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Jonathan Yeong
Jonathan Yeong

Posted on • Originally published at newsletter.jonathanyeong.com

How to write a technical blog post

Writing technical blog posts have always been something I've struggled with. I never know how much background to add or what concepts I need to explain. At times, I'll even question the point of the article - "what value do I bring?". I hope I'm not the only one who thinks that writing a technical blog post is hard.

Last year (so pumped I can say that now), I focused on improving this skill. I attended a technical writing workshop at Ruby Conf US run by Noel Rappin. Sidenote: he runs a newsletter, definitely worth taking a look at! I also read countless blog posts, and Stephanie Morillo's book: a Developer's Guide to Content Creation.

I want to share with you everything that I've learned from that experience. And also what has personally worked for me. I'll lump my learnings into two categories - understanding your audience, and the process of writing the post.

Understanding your audience

First things first, you need to know who you're writing for.

I've seen a lot of advice that says to "write for yourself". While the sentiment is there, "yourself" is a very vague audience.

Being specific with your audience helps guide how you write your post.

Understanding the audience comes in two forms:

  • What is the problem they're having?
  • What is their skill level (beginner, intermediate, expert)?

What is the problem?

An "aha" moment I had was learning that a problem is not the same as the solution. Let's dig into what I mean. Here are some examples of problem statements.

  • Problem 1: I want to use 11ty* to build a site.
  • Problem 2: I want to build a fast, simple blog that uses markdown to write posts.

*11ty is a static site generator

And here are some solutions to the problems:

  • Solution 1: Here's how to use 11ty
  • Solution 2: Here's how to use 11ty

Notice how the solution to these problems is the same. But writing for problem 1 would be harder than problem 2. In general, avoid framing a problem with the same words as your solution. Having a very specific, well-scoped problem helps guide your post.

Writing for a skill level

Part of understanding the audience is also understanding their skill level. Noel Rappin suggests putting them into three categories; beginner, intermediate, and expert.

It's easier to write for beginners and experts. But harder to write for intermediate. Writing for intermediate is hard because you don't know how much information to include or omit.

If in doubt, err on including more information. Structure your post so it's easy to skim (more on that below!). Experts are great at skimming through a blog post to find information that is useful for them.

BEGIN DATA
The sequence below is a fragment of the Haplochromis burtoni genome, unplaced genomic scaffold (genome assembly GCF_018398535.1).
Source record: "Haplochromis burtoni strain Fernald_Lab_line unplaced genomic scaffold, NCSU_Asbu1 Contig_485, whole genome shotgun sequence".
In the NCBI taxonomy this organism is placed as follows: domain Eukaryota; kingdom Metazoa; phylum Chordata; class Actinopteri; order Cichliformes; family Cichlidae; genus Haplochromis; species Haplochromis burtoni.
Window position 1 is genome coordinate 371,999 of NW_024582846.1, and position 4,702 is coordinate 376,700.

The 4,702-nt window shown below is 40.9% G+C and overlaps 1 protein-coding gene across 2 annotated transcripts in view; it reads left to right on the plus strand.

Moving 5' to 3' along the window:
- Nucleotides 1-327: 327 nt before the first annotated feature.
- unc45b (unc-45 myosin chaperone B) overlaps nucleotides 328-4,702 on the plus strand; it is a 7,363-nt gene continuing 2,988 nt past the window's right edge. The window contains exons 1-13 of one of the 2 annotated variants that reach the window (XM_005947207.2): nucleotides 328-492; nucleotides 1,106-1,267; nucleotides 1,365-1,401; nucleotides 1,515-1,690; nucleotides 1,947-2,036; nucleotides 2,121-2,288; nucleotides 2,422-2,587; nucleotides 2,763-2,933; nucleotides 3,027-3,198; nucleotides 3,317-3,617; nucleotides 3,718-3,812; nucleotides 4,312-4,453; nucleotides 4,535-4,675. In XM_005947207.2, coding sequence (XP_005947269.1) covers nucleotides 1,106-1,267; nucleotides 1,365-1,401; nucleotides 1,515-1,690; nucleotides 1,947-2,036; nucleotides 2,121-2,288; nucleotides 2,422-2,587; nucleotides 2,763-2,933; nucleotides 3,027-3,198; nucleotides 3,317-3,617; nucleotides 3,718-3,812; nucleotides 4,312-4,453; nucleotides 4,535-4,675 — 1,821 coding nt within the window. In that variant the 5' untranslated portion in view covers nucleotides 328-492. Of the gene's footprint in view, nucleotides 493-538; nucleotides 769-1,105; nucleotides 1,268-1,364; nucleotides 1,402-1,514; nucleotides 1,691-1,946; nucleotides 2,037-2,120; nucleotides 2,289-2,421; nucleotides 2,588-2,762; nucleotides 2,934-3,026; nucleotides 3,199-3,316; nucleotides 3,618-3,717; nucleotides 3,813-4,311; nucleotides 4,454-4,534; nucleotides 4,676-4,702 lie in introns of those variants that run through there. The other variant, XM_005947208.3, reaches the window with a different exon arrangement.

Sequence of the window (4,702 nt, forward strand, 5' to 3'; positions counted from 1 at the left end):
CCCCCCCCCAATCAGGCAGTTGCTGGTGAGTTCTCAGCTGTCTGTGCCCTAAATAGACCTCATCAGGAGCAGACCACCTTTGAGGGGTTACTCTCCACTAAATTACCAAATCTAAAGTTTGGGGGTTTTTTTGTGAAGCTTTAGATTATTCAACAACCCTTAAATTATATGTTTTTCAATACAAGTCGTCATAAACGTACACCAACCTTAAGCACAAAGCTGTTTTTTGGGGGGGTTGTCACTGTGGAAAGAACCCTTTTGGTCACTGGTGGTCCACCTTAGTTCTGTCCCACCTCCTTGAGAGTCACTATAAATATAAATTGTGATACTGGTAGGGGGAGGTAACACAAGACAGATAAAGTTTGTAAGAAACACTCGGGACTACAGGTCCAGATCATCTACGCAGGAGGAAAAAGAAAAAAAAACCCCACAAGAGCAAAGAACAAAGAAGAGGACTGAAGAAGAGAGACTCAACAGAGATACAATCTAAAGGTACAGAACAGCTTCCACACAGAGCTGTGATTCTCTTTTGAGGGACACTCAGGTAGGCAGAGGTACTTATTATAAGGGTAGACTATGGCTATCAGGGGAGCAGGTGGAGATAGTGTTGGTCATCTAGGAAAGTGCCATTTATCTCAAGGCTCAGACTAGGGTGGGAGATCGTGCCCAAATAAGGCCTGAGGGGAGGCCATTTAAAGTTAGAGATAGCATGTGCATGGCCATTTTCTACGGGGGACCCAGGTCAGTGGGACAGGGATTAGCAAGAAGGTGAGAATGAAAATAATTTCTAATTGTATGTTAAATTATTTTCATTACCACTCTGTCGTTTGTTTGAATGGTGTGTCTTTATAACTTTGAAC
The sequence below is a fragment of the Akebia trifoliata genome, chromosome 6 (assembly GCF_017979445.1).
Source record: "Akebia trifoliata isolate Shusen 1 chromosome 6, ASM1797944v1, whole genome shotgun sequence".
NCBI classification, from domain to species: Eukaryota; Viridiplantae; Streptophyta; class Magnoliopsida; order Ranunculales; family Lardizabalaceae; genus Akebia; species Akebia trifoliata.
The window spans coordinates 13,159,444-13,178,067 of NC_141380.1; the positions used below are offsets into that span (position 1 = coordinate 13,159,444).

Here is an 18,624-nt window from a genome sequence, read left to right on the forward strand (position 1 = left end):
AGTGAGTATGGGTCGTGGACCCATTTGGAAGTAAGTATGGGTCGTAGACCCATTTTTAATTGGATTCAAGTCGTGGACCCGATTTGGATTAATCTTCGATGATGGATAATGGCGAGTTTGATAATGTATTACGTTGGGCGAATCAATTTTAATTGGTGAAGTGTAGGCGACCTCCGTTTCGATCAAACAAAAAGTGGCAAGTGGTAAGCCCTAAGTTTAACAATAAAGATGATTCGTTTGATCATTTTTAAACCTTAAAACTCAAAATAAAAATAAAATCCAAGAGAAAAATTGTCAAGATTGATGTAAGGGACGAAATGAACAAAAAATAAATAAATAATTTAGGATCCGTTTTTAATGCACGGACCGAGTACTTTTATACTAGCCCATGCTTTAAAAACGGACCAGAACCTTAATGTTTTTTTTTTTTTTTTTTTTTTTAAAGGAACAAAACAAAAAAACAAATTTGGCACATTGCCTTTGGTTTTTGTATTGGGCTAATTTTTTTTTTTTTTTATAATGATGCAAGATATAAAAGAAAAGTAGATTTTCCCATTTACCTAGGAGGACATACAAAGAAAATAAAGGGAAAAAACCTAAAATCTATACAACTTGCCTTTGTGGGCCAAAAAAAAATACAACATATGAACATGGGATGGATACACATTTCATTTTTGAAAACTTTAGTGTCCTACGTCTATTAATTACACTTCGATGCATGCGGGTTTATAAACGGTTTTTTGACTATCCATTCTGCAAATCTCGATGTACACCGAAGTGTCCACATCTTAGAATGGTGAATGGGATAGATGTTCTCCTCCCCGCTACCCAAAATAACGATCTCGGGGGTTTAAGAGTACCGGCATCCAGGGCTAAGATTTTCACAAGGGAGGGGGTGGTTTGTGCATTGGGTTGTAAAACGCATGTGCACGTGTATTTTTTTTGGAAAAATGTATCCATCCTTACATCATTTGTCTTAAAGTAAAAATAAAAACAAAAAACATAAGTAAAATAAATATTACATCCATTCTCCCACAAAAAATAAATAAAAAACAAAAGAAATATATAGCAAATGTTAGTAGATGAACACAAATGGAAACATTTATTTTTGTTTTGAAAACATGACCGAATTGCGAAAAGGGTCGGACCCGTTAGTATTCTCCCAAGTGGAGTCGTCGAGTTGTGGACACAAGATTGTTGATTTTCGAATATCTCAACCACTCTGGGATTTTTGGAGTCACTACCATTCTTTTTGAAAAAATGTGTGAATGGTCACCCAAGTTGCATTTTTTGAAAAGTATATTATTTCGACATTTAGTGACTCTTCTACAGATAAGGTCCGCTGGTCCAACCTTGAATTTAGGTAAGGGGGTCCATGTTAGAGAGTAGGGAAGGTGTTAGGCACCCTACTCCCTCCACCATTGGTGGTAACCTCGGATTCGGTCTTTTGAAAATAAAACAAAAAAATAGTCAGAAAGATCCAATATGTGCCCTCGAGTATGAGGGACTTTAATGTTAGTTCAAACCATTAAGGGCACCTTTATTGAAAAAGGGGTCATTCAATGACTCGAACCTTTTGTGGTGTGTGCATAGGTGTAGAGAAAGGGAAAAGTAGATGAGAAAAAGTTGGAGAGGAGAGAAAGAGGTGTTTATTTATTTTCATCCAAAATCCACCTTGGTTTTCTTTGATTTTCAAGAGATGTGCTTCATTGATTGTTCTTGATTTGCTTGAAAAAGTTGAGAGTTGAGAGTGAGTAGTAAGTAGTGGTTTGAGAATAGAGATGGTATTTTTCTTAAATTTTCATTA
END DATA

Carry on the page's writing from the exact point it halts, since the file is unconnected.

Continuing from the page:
Most importantly, be empathetic. Be wary of labeling sections for beginners. Words like "simply" or "of course" should also be avoided. CSS Tricks has a great article on words to avoid in educational writing.

Writing the post

The writing process varies from person to person. I would suggest trying different things until you find something that works for you. I currently use Notion to write my blog posts. It gives me a place to house my drafts, research, and outline all in one place.

Here are some other tips on writing the post:

Outlines

Use beats to outline your article. Beats are questions that a reader might ask next as they're reading your article. Here's an example of what beats might look like, using the 11ty scenario above.

  • What is 11ty?
  • What is a static site generator, why is it so fast?
  • How do I set up 11ty?
  • How do I use markdown to write blog posts with 11ty?
  • etc...

Subheadings

Be liberal with subheadings. Subheadings help structure the post and make it easy to skim. Expert readers will probably skim through your subheadings and only pick out the parts that interest them. My subheadings have often followed the next bullet point in my outline.

Code samples

Code samples are hard! Don't feel like you need to add a bunch of depth to a code sample. You don't need a fully working app, you only need something that highlights the problem/solution. Having good code samples is something I still struggle with.

Closing thoughts

All of these more like tools in a toolbox than rules. You don't need to stick to them. Find what works for you! For example, I find it hard to use beats when writing list-type articles. I'll still have an outline, but the outline would look like: intro, list items, conclusion. My final piece of advice: to get better at writing technical blog posts read more of them. Understand why you like them and try to emulate that style in your post. Hopefully, you find these tools helpful. I can't wait to read what you come up with!


This post was adapted from my newsletter.

Photo by Florian Klauer on Unsplash

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